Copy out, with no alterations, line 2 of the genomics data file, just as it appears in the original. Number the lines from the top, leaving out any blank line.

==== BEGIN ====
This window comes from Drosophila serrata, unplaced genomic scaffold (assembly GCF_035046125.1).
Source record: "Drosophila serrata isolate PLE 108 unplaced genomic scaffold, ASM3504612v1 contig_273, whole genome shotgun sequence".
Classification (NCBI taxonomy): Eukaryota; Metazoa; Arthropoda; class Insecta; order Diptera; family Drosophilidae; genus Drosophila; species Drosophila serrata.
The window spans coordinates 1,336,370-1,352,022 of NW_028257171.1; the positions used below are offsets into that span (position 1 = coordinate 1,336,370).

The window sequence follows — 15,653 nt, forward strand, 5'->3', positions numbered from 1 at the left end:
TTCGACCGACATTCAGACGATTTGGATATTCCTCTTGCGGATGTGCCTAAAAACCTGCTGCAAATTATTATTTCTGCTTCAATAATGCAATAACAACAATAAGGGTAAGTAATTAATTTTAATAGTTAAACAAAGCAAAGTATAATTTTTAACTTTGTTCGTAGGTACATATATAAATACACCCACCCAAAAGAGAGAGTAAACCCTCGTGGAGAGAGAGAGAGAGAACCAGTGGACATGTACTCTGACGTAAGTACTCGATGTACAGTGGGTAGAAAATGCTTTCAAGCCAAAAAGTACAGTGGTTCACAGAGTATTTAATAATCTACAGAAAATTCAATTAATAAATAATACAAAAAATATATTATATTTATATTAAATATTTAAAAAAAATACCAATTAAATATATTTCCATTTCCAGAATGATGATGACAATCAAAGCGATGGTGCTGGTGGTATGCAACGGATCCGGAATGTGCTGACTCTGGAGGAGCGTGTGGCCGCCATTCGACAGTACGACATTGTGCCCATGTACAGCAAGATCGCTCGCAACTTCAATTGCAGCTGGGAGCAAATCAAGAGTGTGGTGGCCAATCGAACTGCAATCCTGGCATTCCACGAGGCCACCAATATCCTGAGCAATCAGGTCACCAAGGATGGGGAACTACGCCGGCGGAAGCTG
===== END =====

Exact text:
Source record: "Drosophila serrata isolate PLE 108 unplaced genomic scaffold, ASM3504612v1 contig_273, whole genome shotgun sequence".